National Weather Service United States Department of Commerce
 

WHAT IS THE COOPERATIVE OBSERVER PROGRAM?

Through the National Weather Service (NWS) Cooperative Observer Program (COOP), more than 10,000 volunteers take daily weather observations at National Parks, seashores, mountaintops, and farms as well as in urban and suburban areas. COOP data usually consist of daily maximum and minimum temperatures, snowfall, and 24-hour precipitation totals. These data may include additional hydrological or meteorological data such as evaporation or soil temperatures. Online data access is provided at no charge. If you would like to order certified copies, please visit the Certification of Data page. For more information on the Cooperative Observer Program, click here.

WHAT COOP SITES ARE NEAR ME?

See the National COOP Website: https://www.weather.gov/coop/

INTERESTED IN HELPING?

Contact Lisa Verzella, lisa.verzella@noaa.gov if you're interested in becoming a Cooperative observer.

We are updating/migrating our Awards page. Click here for older awards

Thomas Jefferson Award

This award originated in 1959 as a way for the NWS to honor Cooperative weather observers for unusual and outstanding achievements in the field of meteorological observations. It is the highest award the NWS presents to volunteer observers. The award is named for Thomas Jefferson, third president of the United States. Jefferson, the statesman-scientist, made an almost unbroken series of weather observations from 1776 to 1816. His old instruments may now be seen at Monticello, his home in Charlottesville, Virginia. Only a few observers out of nearly 10,000 across the country receive this honor each year.

 


John Campanius Holm Award

The Holm Award, created in 1959, provides the NWS with a way to honor Cooperative weather observers for outstanding accomplishments in the field of meteorological observations. The namesake for this award is a Lutheran minister, John Campanius Holm, the first known person to have taken systematic weather observations in the American Colonies. Reverend Holm made observations of climate without the use of instruments in 1644 and 1645, near the present site of Wilmington, Delaware. In later years, his son had his records published. Only about 25 observers out of nearly 10,000 across the country receive this honor each year.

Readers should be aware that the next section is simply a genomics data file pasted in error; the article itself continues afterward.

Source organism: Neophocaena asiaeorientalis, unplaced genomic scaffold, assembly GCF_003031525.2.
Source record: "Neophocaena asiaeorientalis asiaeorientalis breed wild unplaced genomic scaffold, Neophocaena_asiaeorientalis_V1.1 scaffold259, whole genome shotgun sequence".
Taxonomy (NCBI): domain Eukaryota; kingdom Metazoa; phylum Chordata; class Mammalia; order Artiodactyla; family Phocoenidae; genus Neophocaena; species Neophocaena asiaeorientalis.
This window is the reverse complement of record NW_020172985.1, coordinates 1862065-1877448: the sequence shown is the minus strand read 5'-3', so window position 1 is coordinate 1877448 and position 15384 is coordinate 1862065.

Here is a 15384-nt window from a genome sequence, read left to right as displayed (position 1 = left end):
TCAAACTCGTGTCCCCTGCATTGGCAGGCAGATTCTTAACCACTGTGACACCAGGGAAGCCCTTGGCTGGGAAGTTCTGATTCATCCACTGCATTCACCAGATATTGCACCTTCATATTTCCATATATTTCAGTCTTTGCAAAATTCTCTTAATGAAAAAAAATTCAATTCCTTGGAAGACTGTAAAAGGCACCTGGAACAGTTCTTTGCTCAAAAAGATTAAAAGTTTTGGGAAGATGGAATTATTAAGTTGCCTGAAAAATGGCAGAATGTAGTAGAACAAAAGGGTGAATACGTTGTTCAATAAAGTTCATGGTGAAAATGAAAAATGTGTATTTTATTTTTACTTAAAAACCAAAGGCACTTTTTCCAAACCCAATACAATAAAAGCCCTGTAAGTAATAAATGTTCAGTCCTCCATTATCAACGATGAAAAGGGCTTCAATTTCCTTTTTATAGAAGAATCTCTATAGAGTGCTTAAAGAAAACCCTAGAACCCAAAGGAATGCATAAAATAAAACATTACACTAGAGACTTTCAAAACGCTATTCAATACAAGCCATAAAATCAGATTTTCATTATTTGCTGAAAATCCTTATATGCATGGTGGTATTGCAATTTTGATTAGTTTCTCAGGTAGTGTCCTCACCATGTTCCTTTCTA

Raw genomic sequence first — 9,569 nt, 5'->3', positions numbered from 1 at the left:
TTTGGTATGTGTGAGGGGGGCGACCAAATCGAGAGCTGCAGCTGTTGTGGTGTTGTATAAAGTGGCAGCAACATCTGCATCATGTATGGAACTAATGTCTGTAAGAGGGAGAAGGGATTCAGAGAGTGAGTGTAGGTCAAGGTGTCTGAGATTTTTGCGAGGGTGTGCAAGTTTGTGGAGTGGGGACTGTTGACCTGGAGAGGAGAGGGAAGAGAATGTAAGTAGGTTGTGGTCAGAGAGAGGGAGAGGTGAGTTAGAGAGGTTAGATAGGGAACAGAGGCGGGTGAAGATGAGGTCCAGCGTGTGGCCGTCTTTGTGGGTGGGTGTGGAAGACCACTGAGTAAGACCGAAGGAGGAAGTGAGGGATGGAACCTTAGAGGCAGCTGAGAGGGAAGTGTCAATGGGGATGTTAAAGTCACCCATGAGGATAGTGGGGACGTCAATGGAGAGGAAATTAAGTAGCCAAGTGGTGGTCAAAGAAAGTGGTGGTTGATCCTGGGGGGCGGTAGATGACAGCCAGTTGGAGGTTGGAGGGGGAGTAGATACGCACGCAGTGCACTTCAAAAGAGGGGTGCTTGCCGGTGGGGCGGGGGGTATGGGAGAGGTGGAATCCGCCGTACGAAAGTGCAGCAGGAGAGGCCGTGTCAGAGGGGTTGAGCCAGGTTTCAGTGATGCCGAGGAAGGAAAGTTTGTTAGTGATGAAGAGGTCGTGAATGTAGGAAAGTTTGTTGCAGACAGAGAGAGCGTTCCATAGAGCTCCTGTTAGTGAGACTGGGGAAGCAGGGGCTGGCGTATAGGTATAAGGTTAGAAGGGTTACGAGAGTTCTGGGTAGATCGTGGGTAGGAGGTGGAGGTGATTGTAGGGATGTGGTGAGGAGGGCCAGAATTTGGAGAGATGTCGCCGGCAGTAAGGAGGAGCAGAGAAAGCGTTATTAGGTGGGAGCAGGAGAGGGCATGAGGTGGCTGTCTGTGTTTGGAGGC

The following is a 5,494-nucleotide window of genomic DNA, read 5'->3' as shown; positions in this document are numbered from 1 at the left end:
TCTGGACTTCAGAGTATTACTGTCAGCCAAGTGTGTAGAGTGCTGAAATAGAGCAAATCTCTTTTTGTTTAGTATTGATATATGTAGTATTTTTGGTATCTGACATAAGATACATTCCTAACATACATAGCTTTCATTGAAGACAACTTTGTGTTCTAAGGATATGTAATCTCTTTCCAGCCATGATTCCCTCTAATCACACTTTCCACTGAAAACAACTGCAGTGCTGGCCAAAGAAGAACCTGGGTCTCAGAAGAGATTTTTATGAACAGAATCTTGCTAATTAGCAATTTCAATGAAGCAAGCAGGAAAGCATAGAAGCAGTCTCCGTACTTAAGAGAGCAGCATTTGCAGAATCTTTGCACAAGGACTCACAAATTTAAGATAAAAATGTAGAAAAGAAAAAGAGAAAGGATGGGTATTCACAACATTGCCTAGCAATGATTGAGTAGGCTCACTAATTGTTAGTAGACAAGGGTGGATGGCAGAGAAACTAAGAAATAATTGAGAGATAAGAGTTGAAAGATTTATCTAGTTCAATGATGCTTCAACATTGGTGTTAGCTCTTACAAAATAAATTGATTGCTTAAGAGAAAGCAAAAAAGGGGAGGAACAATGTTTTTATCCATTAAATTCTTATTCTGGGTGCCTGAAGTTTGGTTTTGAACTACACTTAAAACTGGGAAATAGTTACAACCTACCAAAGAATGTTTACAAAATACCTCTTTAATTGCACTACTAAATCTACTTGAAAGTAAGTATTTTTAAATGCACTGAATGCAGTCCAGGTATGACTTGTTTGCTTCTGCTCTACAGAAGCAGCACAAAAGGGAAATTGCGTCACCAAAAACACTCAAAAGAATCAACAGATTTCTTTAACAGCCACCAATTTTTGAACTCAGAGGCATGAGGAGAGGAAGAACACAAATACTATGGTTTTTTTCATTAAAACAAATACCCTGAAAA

Length of Service Awards

The NWS presents Cooperative observers with length-of-service emblems every five years, starting at ten years of service. These include FAMILY HERITAGE and HONORED INSTITUTION awards. Observers who are the descendants of observers who have taken observations at the same site for 50 or more years are qualified to receive the Family Heritage Award every 25 years. The Honored Institution Award is first granted for 25 years’ service and then every 25 years thereafter.

 

Length of Service Awards

 


Family Heritage Awards

 


Honored Institution Awards